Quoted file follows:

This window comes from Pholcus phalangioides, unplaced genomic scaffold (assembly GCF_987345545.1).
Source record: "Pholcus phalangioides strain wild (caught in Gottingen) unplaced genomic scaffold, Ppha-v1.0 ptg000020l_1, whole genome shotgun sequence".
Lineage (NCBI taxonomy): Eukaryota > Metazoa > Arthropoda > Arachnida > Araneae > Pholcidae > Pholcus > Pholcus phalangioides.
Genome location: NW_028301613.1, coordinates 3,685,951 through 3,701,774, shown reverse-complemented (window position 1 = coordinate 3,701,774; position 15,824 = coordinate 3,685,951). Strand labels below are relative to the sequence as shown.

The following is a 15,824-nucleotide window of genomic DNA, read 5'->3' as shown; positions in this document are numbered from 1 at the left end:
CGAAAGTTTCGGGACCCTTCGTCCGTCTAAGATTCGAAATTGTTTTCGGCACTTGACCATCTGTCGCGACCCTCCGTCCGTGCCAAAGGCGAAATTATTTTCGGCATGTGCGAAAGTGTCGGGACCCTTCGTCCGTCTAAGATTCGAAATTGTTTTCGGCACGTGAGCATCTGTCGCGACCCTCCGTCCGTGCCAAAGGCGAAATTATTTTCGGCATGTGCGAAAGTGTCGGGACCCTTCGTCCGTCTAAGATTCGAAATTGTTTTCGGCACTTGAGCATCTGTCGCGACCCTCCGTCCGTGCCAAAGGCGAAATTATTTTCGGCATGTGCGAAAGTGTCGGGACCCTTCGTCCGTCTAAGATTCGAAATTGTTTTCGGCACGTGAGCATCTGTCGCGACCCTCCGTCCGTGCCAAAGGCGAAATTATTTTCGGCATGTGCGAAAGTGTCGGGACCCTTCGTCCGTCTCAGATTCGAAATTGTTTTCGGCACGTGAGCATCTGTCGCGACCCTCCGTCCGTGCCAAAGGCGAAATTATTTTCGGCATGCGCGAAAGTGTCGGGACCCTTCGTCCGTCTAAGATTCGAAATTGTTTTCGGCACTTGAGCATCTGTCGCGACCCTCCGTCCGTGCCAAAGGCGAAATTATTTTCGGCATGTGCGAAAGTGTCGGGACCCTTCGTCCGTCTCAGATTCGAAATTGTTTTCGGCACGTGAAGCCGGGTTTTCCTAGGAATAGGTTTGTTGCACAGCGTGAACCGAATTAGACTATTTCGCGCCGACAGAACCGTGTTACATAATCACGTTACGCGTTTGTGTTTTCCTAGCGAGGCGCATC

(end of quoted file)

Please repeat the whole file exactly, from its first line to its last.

This window comes from Pholcus phalangioides, unplaced genomic scaffold (assembly GCF_987345545.1).
Source record: "Pholcus phalangioides strain wild (caught in Gottingen) unplaced genomic scaffold, Ppha-v1.0 ptg000020l_1, whole genome shotgun sequence".
Lineage (NCBI taxonomy): Eukaryota > Metazoa > Arthropoda > Arachnida > Araneae > Pholcidae > Pholcus > Pholcus phalangioides.
Genome location: NW_028301613.1, coordinates 3,685,951 through 3,701,774, shown reverse-complemented (window position 1 = coordinate 3,701,774; position 15,824 = coordinate 3,685,951). Strand labels below are relative to the sequence as shown.

The following is a 15,824-nucleotide window of genomic DNA, read 5'->3' as shown; positions in this document are numbered from 1 at the left end:
CGAAAGTTTCGGGACCCTTCGTCCGTCTAAGATTCGAAATTGTTTTCGGCACTTGACCATCTGTCGCGACCCTCCGTCCGTGCCAAAGGCGAAATTATTTTCGGCATGTGCGAAAGTGTCGGGACCCTTCGTCCGTCTAAGATTCGAAATTGTTTTCGGCACGTGAGCATCTGTCGCGACCCTCCGTCCGTGCCAAAGGCGAAATTATTTTCGGCATGTGCGAAAGTGTCGGGACCCTTCGTCCGTCTAAGATTCGAAATTGTTTTCGGCACTTGAGCATCTGTCGCGACCCTCCGTCCGTGCCAAAGGCGAAATTATTTTCGGCATGTGCGAAAGTGTCGGGACCCTTCGTCCGTCTAAGATTCGAAATTGTTTTCGGCACGTGAGCATCTGTCGCGACCCTCCGTCCGTGCCAAAGGCGAAATTATTTTCGGCATGTGCGAAAGTGTCGGGACCCTTCGTCCGTCTCAGATTCGAAATTGTTTTCGGCACGTGAGCATCTGTCGCGACCCTCCGTCCGTGCCAAAGGCGAAATTATTTTCGGCATGCGCGAAAGTGTCGGGACCCTTCGTCCGTCTAAGATTCGAAATTGTTTTCGGCACTTGAGCATCTGTCGCGACCCTCCGTCCGTGCCAAAGGCGAAATTATTTTCGGCATGTGCGAAAGTGTCGGGACCCTTCGTCCGTCTCAGATTCGAAATTGTTTTCGGCACGTGAAGCCGGGTTTTCCTAGGAATAGGTTTGTTGCACAGCGTGAACCGAATTAGACTATTTCGCGCCGACAGAACCGTGTTACATAATCACGTTACGCGTTTGTGTTTTCCTAGCGAGGCGCATC